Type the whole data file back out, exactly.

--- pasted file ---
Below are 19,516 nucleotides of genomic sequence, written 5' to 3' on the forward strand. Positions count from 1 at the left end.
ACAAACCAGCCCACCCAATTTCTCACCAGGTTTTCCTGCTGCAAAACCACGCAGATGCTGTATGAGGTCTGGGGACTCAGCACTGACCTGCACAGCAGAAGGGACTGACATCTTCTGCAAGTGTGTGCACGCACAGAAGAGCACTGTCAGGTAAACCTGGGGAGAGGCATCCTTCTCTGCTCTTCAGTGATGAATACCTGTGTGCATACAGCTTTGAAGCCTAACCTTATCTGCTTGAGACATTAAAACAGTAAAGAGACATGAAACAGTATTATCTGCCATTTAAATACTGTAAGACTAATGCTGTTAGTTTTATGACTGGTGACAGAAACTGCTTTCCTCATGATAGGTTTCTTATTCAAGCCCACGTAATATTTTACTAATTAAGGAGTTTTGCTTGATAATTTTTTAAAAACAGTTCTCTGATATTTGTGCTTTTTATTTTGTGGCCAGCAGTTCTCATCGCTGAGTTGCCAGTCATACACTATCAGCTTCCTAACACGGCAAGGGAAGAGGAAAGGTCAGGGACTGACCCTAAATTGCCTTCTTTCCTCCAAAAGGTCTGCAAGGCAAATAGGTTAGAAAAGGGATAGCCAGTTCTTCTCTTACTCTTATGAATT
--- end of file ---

Below are 19,516 nucleotides of genomic sequence, written 5' to 3' on the forward strand. Positions count from 1 at the left end.
ACAAACCAGCCCACCCAATTTCTCACCAGGTTTTCCTGCTGCAAAACCACGCAGATGCTGTATGAGGTCTGGGGACTCAGCACTGACCTGCACAGCAGAAGGGACTGACATCTTCTGCAAGTGTGTGCACGCACAGAAGAGCACTGTCAGGTAAACCTGGGGAGAGGCATCCTTCTCTGCTCTTCAGTGATGAATACCTGTGTGCATACAGCTTTGAAGCCTAACCTTATCTGCTTGAGACATTAAAACAGTAAAGAGACATGAAACAGTATTATCTGCCATTTAAATACTGTAAGACTAATGCTGTTAGTTTTATGACTGGTGACAGAAACTGCTTTCCTCATGATAGGTTTCTTATTCAAGCCCACGTAATATTTTACTAATTAAGGAGTTTTGCTTGATAATTTTTTAAAAACAGTTCTCTGATATTTGTGCTTTTTATTTTGTGGCCAGCAGTTCTCATCGCTGAGTTGCCAGTCATACACTATCAGCTTCCTAACACGGCAAGGGAAGAGGAAAGGTCAGGGACTGACCCTAAATTGCCTTCTTTCCTCCAAAAGGTCTGCAAGGCAAATAGGTTAGAAAAGGGATAGCCAGTTCTTCTCTTACTCTTATGAATT